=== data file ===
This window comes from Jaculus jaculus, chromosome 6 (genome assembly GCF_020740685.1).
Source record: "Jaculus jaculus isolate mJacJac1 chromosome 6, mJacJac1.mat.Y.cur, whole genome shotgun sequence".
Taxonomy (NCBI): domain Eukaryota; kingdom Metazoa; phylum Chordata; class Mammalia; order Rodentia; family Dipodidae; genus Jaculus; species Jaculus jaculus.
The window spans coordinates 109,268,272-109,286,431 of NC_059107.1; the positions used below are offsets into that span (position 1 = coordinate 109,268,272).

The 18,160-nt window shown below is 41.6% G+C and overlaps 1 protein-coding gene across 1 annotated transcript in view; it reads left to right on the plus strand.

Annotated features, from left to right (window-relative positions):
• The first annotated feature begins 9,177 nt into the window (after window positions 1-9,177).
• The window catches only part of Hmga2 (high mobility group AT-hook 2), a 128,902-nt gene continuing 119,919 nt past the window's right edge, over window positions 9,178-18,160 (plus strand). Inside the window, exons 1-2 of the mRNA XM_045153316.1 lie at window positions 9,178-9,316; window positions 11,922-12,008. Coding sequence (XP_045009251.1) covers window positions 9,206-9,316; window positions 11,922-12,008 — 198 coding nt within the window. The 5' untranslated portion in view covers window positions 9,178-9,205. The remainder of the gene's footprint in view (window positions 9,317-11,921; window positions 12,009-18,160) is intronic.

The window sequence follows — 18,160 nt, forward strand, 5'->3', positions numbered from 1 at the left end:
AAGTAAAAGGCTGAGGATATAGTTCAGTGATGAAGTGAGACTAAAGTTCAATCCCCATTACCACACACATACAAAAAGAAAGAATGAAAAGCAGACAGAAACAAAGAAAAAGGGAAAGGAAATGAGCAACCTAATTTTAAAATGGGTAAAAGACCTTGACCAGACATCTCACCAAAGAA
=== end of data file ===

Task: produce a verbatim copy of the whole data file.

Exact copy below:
This window comes from Jaculus jaculus, chromosome 6 (genome assembly GCF_020740685.1).
Source record: "Jaculus jaculus isolate mJacJac1 chromosome 6, mJacJac1.mat.Y.cur, whole genome shotgun sequence".
Taxonomy (NCBI): domain Eukaryota; kingdom Metazoa; phylum Chordata; class Mammalia; order Rodentia; family Dipodidae; genus Jaculus; species Jaculus jaculus.
The window spans coordinates 109,268,272-109,286,431 of NC_059107.1; the positions used below are offsets into that span (position 1 = coordinate 109,268,272).

The 18,160-nt window shown below is 41.6% G+C and overlaps 1 protein-coding gene across 1 annotated transcript in view; it reads left to right on the plus strand.

Annotated features, from left to right (window-relative positions):
• The first annotated feature begins 9,177 nt into the window (after window positions 1-9,177).
• The window catches only part of Hmga2 (high mobility group AT-hook 2), a 128,902-nt gene continuing 119,919 nt past the window's right edge, over window positions 9,178-18,160 (plus strand). Inside the window, exons 1-2 of the mRNA XM_045153316.1 lie at window positions 9,178-9,316; window positions 11,922-12,008. Coding sequence (XP_045009251.1) covers window positions 9,206-9,316; window positions 11,922-12,008 — 198 coding nt within the window. The 5' untranslated portion in view covers window positions 9,178-9,205. The remainder of the gene's footprint in view (window positions 9,317-11,921; window positions 12,009-18,160) is intronic.

The window sequence follows — 18,160 nt, forward strand, 5'->3', positions numbered from 1 at the left end:
AAGTAAAAGGCTGAGGATATAGTTCAGTGATGAAGTGAGACTAAAGTTCAATCCCCATTACCACACACATACAAAAAGAAAGAATGAAAAGCAGACAGAAACAAAGAAAAAGGGAAAGGAAATGAGCAACCTAATTTTAAAATGGGTAAAAGACCTTGACCAGACATCTCACCAAAGAA